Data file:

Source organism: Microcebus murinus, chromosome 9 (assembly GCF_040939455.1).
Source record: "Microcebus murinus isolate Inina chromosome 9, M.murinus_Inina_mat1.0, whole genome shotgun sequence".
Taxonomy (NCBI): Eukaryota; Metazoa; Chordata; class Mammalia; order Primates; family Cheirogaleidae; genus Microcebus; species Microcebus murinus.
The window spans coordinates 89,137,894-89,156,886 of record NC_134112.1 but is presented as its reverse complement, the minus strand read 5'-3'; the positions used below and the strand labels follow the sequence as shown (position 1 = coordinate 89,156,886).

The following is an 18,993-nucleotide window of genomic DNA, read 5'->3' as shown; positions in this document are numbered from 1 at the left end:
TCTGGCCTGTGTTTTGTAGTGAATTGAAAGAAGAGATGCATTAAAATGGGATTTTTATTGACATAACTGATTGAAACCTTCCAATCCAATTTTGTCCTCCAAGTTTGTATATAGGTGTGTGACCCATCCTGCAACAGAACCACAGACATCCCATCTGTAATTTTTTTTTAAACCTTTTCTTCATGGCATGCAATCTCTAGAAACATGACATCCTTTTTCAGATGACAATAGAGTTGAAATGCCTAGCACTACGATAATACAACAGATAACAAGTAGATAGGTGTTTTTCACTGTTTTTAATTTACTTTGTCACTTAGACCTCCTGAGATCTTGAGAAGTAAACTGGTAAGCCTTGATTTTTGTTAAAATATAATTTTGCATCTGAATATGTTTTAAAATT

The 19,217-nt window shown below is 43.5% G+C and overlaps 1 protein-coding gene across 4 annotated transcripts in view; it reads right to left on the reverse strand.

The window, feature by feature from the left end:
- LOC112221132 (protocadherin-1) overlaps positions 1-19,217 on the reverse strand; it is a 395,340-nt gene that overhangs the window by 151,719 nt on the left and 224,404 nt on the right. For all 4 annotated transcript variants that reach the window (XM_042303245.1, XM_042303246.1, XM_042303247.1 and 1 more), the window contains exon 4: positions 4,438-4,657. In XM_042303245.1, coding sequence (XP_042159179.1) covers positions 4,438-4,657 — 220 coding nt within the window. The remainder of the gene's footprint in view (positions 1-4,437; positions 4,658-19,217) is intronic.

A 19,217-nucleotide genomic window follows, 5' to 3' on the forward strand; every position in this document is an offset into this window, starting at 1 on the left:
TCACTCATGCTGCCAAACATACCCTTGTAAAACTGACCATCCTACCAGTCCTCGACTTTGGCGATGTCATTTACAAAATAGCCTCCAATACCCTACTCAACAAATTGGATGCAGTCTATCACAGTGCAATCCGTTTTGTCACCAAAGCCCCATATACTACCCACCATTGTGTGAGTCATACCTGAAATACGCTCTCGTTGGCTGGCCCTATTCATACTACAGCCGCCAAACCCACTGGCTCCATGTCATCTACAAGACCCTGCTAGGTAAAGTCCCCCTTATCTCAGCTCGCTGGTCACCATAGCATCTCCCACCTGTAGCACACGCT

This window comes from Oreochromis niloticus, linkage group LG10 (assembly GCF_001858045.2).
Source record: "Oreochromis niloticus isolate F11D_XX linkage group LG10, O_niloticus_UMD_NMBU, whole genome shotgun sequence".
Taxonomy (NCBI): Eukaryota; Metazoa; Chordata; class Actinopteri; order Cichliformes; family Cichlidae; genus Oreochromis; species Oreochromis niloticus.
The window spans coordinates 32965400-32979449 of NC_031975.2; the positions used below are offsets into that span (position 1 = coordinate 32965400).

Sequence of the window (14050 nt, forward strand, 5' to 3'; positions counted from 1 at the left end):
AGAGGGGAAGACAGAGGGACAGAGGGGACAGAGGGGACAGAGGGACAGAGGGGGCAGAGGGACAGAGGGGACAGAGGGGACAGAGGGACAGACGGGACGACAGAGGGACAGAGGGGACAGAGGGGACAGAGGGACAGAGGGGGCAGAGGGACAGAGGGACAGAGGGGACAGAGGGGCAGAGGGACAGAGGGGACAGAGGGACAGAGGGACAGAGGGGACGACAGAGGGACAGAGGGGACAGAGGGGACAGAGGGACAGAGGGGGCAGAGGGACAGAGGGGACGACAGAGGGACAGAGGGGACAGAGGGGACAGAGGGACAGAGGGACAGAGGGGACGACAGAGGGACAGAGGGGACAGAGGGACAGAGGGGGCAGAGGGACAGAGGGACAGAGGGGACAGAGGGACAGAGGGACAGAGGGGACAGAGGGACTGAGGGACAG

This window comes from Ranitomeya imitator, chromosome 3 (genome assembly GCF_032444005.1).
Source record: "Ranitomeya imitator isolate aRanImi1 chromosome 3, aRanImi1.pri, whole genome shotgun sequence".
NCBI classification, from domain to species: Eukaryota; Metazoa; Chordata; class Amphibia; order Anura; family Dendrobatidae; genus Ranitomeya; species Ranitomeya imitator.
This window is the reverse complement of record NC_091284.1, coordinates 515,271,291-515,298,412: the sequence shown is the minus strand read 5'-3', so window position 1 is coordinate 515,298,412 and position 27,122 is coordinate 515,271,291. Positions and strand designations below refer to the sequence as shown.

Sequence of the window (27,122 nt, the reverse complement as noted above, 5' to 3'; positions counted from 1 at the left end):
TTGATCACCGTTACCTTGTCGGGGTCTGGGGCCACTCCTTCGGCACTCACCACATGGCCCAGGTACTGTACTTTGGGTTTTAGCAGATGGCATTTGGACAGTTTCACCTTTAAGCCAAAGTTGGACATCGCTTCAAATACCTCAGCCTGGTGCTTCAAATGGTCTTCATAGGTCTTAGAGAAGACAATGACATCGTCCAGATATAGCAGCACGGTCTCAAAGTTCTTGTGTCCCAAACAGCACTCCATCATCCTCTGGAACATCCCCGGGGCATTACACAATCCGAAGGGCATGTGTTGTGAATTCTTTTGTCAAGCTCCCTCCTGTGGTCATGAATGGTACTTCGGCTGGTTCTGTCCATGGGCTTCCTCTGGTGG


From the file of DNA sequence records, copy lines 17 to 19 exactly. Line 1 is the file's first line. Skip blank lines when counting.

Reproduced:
AGAGGGGAAGACAGAGGGACAGAGGGGACAGAGGGGACAGAGGGACAGAGGGGGCAGAGGGACAGAGGGGACAGAGGGGACAGAGGGACAGACGGGACGACAGAGGGACAGAGGGGACAGAGGGGACAGAGGGACAGAGGGGGCAGAGGGACAGAGGGACAGAGGGGACAGAGGGGCAGAGGGACAGAGGGGACAGAGGGACAGAGGGACAGAGGGGACGACAGAGGGACAGAGGGGACAGAGGGGACAGAGGGACAGAGGGGGCAGAGGGACAGAGGGGACGACAGAGGGACAGAGGGGACAGAGGGGACAGAGGGACAGAGGGACAGAGGGGACGACAGAGGGACAGAGGGGACAGAGGGACAGAGGGGGCAGAGGGACAGAGGGACAGAGGGGACAGAGGGACAGAGGGACAGAGGGGACAGAGGGACTGAGGGACAG

This window comes from Ranitomeya imitator, chromosome 3 (genome assembly GCF_032444005.1).
Source record: "Ranitomeya imitator isolate aRanImi1 chromosome 3, aRanImi1.pri, whole genome shotgun sequence".